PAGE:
‘He came rushing into the university cafeteria, with his wild Einsteinian hair, shouting and punching the air excitedly: ‘Yes! They are there! They really are there! They have proved that quarks exist!’ ”
So does the Academy of Science of South Africa’s (ASSAf) distinguished visiting scholar for the year, Professor Bengt Gustafsson, remember an emblematic moment in his formation as an astrophysicist, back in the mid-1960s.
The moment was decisive for him, he explains, because it showed the necessary interpenetration of theory, observation and experiment in the progress of scientific understanding, a continuing process he refers to as the gradual shifting and development of “provisional truth”.
Back to 1964, when many scientists doubted whether quarks existed – although two had separately posited the theoretically necessary existence of quarks as elementary particles in the constitution of all physical matter.
Perhaps, the sceptics charged, the idea of “the quark” merely worked to fill, apparently, a gap in then current knowledge, but that in reality the gap pointed to the need for a better theoretical explanation, one that would be securely grounded in observable reality.
Four years later, results from 1968 experiments at the Stanford Linear Accelerator in the United States at last gave the solid ground of actual scientific observation to confirm the theoretical speculation, and hence the Swedish academic’s triumphant air-punching. This moment of triumph was one in which speculative theory proved to be true, and the concept turned out to have correctly anticipated what was later confirmed by empirical observation.
Origins of the universe
In his lecture to ASSAf on February 5 at the University of Cape Town, Gustafsson’s second example was the confirmation of the Big Bang theory concerning the origins of the universe. For a long time, many scientists rejected the theory, including the great British physicist Fred Hoyle, who, like Gustafsson, did much to bring scientific discovery and speculation into broader public forums.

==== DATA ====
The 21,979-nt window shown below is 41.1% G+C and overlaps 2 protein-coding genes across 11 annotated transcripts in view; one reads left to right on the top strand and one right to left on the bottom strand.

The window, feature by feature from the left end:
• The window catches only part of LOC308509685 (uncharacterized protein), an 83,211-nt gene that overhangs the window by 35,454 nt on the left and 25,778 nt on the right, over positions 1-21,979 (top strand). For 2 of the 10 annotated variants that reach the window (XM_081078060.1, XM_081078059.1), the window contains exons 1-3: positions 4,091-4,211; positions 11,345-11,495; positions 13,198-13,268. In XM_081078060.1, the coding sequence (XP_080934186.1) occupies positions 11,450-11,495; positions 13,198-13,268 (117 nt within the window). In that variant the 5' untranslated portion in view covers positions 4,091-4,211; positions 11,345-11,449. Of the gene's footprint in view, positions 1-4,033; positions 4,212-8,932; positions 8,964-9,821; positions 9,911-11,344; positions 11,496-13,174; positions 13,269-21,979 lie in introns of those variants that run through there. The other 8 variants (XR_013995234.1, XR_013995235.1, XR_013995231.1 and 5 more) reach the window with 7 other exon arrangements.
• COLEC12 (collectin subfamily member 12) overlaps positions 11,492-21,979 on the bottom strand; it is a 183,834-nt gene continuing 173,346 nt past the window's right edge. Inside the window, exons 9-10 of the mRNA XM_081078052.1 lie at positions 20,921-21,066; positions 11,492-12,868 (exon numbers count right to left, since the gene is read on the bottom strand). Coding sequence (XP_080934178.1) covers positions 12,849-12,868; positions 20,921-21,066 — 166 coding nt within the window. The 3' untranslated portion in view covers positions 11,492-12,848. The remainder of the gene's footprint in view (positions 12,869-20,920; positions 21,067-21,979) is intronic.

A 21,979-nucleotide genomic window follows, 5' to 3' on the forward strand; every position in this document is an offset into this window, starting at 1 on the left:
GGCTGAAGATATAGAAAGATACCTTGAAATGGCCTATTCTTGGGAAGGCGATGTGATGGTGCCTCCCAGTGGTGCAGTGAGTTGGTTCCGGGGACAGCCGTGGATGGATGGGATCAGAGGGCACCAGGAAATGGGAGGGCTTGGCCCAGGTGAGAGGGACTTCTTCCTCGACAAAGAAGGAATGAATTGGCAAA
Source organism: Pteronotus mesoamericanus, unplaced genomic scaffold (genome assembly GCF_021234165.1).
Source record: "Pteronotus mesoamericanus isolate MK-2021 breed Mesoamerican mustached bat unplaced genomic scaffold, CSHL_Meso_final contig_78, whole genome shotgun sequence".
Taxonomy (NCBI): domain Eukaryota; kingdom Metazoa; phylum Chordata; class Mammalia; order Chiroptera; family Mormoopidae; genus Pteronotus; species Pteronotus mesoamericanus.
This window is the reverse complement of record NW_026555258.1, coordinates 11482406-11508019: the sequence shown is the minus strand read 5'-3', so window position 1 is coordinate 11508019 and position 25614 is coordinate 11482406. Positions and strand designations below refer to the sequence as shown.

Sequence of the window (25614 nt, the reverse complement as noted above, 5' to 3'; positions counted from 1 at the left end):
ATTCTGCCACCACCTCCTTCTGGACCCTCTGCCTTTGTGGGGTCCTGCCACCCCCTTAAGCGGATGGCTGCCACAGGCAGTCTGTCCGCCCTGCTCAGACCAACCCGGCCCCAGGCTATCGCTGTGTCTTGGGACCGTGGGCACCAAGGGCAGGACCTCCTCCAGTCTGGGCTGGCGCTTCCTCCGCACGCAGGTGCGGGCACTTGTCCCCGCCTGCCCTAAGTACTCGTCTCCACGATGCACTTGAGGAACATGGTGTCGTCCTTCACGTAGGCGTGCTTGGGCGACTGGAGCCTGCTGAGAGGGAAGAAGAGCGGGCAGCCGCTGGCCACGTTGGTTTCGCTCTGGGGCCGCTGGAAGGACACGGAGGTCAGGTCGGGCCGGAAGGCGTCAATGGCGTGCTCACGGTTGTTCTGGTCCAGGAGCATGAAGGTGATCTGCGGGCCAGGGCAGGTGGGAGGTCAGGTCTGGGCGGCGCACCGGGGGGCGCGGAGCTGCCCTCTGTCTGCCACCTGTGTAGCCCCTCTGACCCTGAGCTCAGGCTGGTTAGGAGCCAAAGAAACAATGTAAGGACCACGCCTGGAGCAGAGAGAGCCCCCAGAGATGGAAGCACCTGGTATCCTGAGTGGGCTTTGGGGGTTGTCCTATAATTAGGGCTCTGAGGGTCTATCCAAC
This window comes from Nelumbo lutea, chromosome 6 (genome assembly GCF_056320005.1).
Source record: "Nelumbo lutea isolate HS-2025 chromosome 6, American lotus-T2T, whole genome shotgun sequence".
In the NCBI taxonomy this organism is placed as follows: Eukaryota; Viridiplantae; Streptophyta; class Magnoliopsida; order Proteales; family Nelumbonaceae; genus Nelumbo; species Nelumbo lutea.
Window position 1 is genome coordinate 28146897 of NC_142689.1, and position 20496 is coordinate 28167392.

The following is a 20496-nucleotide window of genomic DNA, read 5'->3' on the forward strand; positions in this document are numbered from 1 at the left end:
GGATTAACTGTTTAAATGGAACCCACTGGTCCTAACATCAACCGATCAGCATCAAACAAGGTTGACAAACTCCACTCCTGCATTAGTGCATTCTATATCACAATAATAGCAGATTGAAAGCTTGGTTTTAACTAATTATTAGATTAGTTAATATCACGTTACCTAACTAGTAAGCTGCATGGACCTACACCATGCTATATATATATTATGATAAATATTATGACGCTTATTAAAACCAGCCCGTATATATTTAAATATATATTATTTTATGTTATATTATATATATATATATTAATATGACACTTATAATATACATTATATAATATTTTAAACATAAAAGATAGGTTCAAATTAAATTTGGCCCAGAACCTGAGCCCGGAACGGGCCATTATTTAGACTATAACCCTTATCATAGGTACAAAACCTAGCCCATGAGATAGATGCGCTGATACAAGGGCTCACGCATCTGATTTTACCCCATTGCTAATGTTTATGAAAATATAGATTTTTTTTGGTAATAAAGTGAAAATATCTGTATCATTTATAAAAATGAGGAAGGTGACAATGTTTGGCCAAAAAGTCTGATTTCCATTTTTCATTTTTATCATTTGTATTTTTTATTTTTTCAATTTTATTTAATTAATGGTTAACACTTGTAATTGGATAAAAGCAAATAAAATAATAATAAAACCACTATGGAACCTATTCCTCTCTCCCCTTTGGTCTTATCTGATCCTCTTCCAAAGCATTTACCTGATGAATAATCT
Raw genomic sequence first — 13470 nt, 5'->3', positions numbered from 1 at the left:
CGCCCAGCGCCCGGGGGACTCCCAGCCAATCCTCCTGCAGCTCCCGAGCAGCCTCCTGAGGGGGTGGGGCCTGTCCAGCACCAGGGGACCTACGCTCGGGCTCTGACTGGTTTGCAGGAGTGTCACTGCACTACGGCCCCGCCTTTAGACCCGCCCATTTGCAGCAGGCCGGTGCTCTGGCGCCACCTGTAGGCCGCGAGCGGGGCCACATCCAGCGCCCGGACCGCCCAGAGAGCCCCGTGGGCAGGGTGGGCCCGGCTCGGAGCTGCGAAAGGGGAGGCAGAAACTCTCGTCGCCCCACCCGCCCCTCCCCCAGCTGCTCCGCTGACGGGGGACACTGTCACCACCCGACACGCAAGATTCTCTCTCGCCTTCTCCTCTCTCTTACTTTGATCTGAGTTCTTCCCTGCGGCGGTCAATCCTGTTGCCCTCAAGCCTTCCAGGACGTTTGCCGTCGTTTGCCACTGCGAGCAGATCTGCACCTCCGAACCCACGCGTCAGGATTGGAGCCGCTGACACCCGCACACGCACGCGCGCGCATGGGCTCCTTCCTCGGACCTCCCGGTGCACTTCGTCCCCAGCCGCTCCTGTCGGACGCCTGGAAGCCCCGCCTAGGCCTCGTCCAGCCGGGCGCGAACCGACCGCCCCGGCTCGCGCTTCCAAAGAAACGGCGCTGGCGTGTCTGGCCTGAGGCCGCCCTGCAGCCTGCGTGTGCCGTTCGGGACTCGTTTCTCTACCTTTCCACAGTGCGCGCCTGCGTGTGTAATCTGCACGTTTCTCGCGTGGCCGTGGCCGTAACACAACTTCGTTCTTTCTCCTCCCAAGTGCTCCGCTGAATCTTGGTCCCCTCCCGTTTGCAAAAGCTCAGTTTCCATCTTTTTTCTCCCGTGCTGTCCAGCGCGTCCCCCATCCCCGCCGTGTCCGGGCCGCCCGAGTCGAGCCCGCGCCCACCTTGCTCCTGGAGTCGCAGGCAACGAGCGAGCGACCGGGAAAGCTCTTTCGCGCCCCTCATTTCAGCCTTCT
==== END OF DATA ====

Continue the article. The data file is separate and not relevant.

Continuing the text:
Ironically enough, it was a deliberately pejorative remark of Hoyle’s that gave the name to the new theory, which he referred to as “the hypothesis that all the matter in the universe was created in one big bang at a particular time in the remote past”.
Here, the first experimental confirmation of the Big Bang theory, and contra critics such as Hoyle, came accidentally with the discovery of cosmic microwave background radiation in 1964 – and was further enhanced in 1992 by evidence that the Cosmic Background Explorer satellite had been deliberately programmed to gather. These measurements revealed that, as the theory had suggested, the Big Bang released some 99.97% of the radiant energy of the universe.
In each of these cases – and as a general pattern in scientific discovery – what is crucial, Gustafsson argued, are the ways in which consensus is generated from a range of theoretical speculations, with the people involved often taking off from very different philosophical positions, but coming together as decisive experiments show the way.
Central to this whole process, he suggested, is the general pragmatism that animates scientists, their guiding sense that “naive realism works”. “Provisional truth is good enough” in the continually self-adjusting process of scientific progress, he insisted. “We can do good science without understanding everything,” he emphasised.
Gustafsson’s career in astrophysics came second to his first interest, which was in architecture. But his father’s move to the Royal Technical Institute in Stockholm, where architecture was housed, prompted his own move to another university and another choice of degree. There, he began with physics, but continued his lifelong interest in astronomy, which had begun as a child when he carefully sought out the moon’s craters and identified stars with a simple telescope, and, as a high school pupil, he was already giving public talks on astronomy.
For his doctoral research, he studied stellar physics and, as the former director of the South African Observatory, Patricia Whitelock, put it: “Gustafsson has made major contributions to our understanding of the atmospheres of stars, including that of the sun. These help us envisage how our galaxy and in particular our own solar system began. For the future his insight is leading to new measurements that will tell us if more distant stars could have planets like the Earth.”